In his first visit to Yale since leaving to become provost of Northwestern University, beloved former Dean of Yale College Jonathan Holloway gave the opening remarks on Thursday at a Yale Political Union debate on whether the U.S. government should pay reparations to the descendants of slaves.

Addressing a packed crowd in William L. Harkness Hall, Holloway, the former chair of Yale’s African American Studies Department argued not for cash transfers — which he called impractical — but for reparations in the form of structured federal programs designed to provide African Americans with greater opportunity in housing, health care and education. His words were met with cheers from many of the roughly 120 students in the audience.

“I’m impressed, as always, at the ability of those of you who speak with passion, even when you are wrong,” Holloway said at the end of debate. “I think it’s a special gift that you have to speak with passion and clear arguments about your opinions on this matter. For that, I thank you for a welcome home.”

Holloway started the speech by solemnly chanting the epitaph on the headstone of an African American slave from the 18th century — “God wills us free. Man wills us slave. I will as God wills, God’s will be done.” Holloway explained that he has kept the headstone with him for much of his life, first at his childhood home, then in his offices in New Haven and now in Evanston, Illinois.

Holloway emphasized the benefits of affirmative action in college admissions and praised Georgetown University for its policy of giving the same preferential treatment to descendants of slaves that it gives to children of alumni. He said he understood why some may find affirmative action unfair. But the world has never been fair, he stressed, and reparations are warranted.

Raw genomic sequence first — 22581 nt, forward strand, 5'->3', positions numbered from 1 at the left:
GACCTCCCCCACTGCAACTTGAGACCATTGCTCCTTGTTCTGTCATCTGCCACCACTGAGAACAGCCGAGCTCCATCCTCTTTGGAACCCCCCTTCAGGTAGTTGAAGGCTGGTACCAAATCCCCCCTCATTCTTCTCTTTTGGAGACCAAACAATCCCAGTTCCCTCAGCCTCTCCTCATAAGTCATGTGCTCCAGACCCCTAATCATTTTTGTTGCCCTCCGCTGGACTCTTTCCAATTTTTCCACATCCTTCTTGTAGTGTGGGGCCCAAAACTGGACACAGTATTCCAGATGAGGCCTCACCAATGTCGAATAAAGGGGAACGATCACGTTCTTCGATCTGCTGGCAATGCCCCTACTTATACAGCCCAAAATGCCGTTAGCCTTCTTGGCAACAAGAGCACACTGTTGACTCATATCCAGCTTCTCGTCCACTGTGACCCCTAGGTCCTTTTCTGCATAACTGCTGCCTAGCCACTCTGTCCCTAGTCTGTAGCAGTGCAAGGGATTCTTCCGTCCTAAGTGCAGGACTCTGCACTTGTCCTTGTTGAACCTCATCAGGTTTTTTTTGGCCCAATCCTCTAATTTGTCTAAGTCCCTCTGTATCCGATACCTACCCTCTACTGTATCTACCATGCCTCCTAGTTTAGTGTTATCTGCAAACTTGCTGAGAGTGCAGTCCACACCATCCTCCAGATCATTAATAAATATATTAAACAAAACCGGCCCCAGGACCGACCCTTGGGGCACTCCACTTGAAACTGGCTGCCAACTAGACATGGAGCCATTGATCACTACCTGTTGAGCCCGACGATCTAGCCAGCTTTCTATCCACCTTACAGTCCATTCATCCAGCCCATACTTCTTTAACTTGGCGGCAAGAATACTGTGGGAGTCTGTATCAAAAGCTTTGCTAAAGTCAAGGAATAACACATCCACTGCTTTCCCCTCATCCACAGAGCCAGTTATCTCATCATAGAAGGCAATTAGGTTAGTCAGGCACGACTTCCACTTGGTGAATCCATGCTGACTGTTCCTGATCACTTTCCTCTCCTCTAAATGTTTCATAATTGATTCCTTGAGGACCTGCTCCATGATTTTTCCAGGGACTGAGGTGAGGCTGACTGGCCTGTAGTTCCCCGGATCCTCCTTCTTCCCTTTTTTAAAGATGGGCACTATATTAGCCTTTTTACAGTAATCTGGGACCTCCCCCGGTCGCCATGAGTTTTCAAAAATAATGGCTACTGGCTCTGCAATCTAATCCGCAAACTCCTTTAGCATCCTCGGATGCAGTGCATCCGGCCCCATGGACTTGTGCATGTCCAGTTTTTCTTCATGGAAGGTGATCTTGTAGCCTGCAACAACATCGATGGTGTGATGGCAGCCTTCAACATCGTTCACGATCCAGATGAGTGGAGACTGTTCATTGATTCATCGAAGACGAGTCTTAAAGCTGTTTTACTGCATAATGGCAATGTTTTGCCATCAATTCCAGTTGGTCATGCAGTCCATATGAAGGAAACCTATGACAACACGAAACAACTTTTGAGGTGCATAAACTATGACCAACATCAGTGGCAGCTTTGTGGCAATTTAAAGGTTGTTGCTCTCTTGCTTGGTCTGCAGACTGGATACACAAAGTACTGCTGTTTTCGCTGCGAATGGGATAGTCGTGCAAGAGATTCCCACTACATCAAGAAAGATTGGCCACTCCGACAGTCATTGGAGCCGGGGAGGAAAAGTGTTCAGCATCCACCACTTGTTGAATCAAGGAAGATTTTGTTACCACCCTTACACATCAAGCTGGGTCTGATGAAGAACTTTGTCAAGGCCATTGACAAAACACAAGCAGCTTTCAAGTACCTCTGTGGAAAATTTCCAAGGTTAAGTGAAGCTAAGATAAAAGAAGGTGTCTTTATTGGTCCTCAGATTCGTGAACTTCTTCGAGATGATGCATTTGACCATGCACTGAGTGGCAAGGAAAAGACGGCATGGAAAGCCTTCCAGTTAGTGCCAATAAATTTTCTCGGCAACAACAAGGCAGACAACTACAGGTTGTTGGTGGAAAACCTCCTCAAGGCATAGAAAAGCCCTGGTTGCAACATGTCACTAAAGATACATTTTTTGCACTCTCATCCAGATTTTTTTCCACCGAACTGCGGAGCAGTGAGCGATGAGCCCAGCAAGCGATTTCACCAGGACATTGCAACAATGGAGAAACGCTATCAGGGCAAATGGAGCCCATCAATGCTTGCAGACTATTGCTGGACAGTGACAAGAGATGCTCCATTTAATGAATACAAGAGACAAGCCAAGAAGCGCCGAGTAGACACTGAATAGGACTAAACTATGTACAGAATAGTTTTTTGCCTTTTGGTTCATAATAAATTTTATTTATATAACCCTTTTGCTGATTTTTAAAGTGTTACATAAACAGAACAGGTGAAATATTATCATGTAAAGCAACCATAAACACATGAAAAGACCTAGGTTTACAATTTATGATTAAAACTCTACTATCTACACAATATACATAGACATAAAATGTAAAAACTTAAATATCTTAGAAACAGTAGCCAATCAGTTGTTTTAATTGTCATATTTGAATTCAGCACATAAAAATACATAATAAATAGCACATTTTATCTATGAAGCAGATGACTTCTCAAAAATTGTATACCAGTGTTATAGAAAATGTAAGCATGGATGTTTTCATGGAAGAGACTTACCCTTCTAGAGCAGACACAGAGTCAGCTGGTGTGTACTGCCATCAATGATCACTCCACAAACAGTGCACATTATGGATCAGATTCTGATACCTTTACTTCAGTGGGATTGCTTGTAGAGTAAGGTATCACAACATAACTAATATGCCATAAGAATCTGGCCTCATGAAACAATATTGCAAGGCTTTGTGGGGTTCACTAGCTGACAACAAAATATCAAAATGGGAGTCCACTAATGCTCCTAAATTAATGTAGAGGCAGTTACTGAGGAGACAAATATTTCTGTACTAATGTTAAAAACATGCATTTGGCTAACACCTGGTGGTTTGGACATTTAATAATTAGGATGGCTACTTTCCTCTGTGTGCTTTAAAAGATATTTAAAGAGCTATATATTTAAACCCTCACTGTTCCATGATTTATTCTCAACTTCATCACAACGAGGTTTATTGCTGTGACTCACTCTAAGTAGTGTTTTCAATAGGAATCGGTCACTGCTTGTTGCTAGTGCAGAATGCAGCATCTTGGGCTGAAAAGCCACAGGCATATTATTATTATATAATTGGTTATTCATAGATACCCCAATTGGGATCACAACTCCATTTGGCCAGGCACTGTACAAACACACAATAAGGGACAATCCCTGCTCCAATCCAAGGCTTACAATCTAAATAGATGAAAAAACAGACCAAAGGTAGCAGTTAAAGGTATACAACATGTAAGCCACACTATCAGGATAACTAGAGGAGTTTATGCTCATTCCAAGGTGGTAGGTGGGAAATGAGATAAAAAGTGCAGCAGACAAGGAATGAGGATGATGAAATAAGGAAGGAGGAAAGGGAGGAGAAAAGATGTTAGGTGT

“The real work for a place at Yale is not about the name on the building,” Holloway said. “It’s about a deep and substantive commitment to being honest about power, structural systems of privilege and their perpetuation.”

Following Holloway’s speech, members of the YPU argued for and against reparations. At one point, Holloway raised a question and asked a student to consider adjusting his arguments to be more “historically nuanced.”

In an interview with the News following the event, Holloway said he finds his new job as the provost deeply interesting. Still, he admitted he has been “totally missing it here.”

“I miss these sorts of events,” Holloway said. “The students are, for me, the part that always makes Yale special, so being invited back by students to come and talk to students is — you need to say yes to that sort of thing.”

Aviva Rabin-Court ’19 said Holloway articulated his points well and added that it was smart that he opened the debate by bringing other methods of achieving racial equality, besides cash transfers, into the conversation.

Daniel Zhao ’21 said Holloway’s speech reminded him of how “cool” the former dean was when Zhao saw him speak during Bulldog Days. Mojique Tyler ’19 said Holloway showed his scholarly side at the debate, adding that they respect Holloway’s scholarship more than the work he did as dean.

Before serving as dean of Yale College, Holloway served as master of Calhoun College from 2005–2014.

Jingyi Cui | jingyi.cui@yale.edu